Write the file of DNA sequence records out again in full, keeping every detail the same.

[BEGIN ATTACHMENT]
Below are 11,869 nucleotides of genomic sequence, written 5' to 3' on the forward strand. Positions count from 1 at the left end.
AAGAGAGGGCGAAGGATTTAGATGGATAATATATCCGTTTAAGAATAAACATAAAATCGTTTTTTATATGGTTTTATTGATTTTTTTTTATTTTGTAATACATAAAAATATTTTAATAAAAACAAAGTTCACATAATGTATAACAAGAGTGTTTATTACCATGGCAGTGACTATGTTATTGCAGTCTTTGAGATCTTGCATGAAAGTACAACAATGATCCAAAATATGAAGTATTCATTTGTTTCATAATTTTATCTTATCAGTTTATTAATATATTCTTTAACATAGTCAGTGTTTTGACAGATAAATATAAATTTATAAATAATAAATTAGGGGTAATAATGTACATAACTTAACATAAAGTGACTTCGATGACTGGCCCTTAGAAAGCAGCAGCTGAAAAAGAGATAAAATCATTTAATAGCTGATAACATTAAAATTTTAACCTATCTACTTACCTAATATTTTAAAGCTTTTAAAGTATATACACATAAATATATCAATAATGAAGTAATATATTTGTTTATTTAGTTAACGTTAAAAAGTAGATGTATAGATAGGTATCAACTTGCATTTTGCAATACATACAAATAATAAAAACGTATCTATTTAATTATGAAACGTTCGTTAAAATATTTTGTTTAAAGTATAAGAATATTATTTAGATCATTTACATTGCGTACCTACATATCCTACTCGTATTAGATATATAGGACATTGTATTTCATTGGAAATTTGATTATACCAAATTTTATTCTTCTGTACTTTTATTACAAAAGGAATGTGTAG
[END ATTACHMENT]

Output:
Below are 11,869 nucleotides of genomic sequence, written 5' to 3' on the forward strand. Positions count from 1 at the left end.
AAGAGAGGGCGAAGGATTTAGATGGATAATATATCCGTTTAAGAATAAACATAAAATCGTTTTTTATATGGTTTTATTGATTTTTTTTTATTTTGTAATACATAAAAATATTTTAATAAAAACAAAGTTCACATAATGTATAACAAGAGTGTTTATTACCATGGCAGTGACTATGTTATTGCAGTCTTTGAGATCTTGCATGAAAGTACAACAATGATCCAAAATATGAAGTATTCATTTGTTTCATAATTTTATCTTATCAGTTTATTAATATATTCTTTAACATAGTCAGTGTTTTGACAGATAAATATAAATTTATAAATAATAAATTAGGGGTAATAATGTACATAACTTAACATAAAGTGACTTCGATGACTGGCCCTTAGAAAGCAGCAGCTGAAAAAGAGATAAAATCATTTAATAGCTGATAACATTAAAATTTTAACCTATCTACTTACCTAATATTTTAAAGCTTTTAAAGTATATACACATAAATATATCAATAATGAAGTAATATATTTGTTTATTTAGTTAACGTTAAAAAGTAGATGTATAGATAGGTATCAACTTGCATTTTGCAATACATACAAATAATAAAAACGTATCTATTTAATTATGAAACGTTCGTTAAAATATTTTGTTTAAAGTATAAGAATATTATTTAGATCATTTACATTGCGTACCTACATATCCTACTCGTATTAGATATATAGGACATTGTATTTCATTGGAAATTTGATTATACCAAATTTTATTCTTCTGTACTTTTATTACAAAAGGAATGTGTAG